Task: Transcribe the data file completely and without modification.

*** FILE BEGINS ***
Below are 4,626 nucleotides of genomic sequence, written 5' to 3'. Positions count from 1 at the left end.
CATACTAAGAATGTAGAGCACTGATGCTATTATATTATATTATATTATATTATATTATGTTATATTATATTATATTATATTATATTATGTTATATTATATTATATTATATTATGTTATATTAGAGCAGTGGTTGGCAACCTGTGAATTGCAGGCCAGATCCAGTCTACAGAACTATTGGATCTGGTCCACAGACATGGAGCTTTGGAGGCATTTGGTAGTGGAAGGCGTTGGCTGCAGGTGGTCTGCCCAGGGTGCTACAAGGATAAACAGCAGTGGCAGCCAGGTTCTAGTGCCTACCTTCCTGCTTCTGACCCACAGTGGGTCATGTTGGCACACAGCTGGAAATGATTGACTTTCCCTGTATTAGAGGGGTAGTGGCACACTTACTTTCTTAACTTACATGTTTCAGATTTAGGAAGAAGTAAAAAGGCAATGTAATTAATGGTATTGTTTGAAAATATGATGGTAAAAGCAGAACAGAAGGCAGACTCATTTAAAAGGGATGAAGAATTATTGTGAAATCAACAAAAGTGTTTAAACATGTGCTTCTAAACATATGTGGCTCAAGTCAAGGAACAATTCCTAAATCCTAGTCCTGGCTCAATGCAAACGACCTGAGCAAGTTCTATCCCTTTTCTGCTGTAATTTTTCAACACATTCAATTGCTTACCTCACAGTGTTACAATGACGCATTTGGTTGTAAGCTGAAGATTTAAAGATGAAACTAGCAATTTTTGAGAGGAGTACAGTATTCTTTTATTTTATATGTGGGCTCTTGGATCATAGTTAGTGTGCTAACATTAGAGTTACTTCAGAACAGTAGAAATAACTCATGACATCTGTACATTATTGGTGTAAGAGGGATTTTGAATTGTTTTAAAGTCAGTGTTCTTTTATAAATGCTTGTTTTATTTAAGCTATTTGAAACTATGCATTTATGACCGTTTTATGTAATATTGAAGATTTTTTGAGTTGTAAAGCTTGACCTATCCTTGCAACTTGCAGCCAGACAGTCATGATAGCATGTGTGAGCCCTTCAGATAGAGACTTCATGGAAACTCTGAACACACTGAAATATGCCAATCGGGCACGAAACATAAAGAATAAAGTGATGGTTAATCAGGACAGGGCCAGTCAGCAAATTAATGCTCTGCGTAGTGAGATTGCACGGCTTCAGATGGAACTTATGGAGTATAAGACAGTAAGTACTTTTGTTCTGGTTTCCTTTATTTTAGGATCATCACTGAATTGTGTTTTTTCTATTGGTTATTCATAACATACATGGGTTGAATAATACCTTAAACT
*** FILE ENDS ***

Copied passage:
Below are 4,626 nucleotides of genomic sequence, written 5' to 3'. Positions count from 1 at the left end.
CATACTAAGAATGTAGAGCACTGATGCTATTATATTATATTATATTATATTATATTATGTTATATTATATTATATTATATTATATTATGTTATATTATATTATATTATATTATGTTATATTAGAGCAGTGGTTGGCAACCTGTGAATTGCAGGCCAGATCCAGTCTACAGAACTATTGGATCTGGTCCACAGACATGGAGCTTTGGAGGCATTTGGTAGTGGAAGGCGTTGGCTGCAGGTGGTCTGCCCAGGGTGCTACAAGGATAAACAGCAGTGGCAGCCAGGTTCTAGTGCCTACCTTCCTGCTTCTGACCCACAGTGGGTCATGTTGGCACACAGCTGGAAATGATTGACTTTCCCTGTATTAGAGGGGTAGTGGCACACTTACTTTCTTAACTTACATGTTTCAGATTTAGGAAGAAGTAAAAAGGCAATGTAATTAATGGTATTGTTTGAAAATATGATGGTAAAAGCAGAACAGAAGGCAGACTCATTTAAAAGGGATGAAGAATTATTGTGAAATCAACAAAAGTGTTTAAACATGTGCTTCTAAACATATGTGGCTCAAGTCAAGGAACAATTCCTAAATCCTAGTCCTGGCTCAATGCAAACGACCTGAGCAAGTTCTATCCCTTTTCTGCTGTAATTTTTCAACACATTCAATTGCTTACCTCACAGTGTTACAATGACGCATTTGGTTGTAAGCTGAAGATTTAAAGATGAAACTAGCAATTTTTGAGAGGAGTACAGTATTCTTTTATTTTATATGTGGGCTCTTGGATCATAGTTAGTGTGCTAACATTAGAGTTACTTCAGAACAGTAGAAATAACTCATGACATCTGTACATTATTGGTGTAAGAGGGATTTTGAATTGTTTTAAAGTCAGTGTTCTTTTATAAATGCTTGTTTTATTTAAGCTATTTGAAACTATGCATTTATGACCGTTTTATGTAATATTGAAGATTTTTTGAGTTGTAAAGCTTGACCTATCCTTGCAACTTGCAGCCAGACAGTCATGATAGCATGTGTGAGCCCTTCAGATAGAGACTTCATGGAAACTCTGAACACACTGAAATATGCCAATCGGGCACGAAACATAAAGAATAAAGTGATGGTTAATCAGGACAGGGCCAGTCAGCAAATTAATGCTCTGCGTAGTGAGATTGCACGGCTTCAGATGGAACTTATGGAGTATAAGACAGTAAGTACTTTTGTTCTGGTTTCCTTTATTTTAGGATCATCACTGAATTGTGTTTTTTCTATTGGTTATTCATAACATACATGGGTTGAATAATACCTTAAACT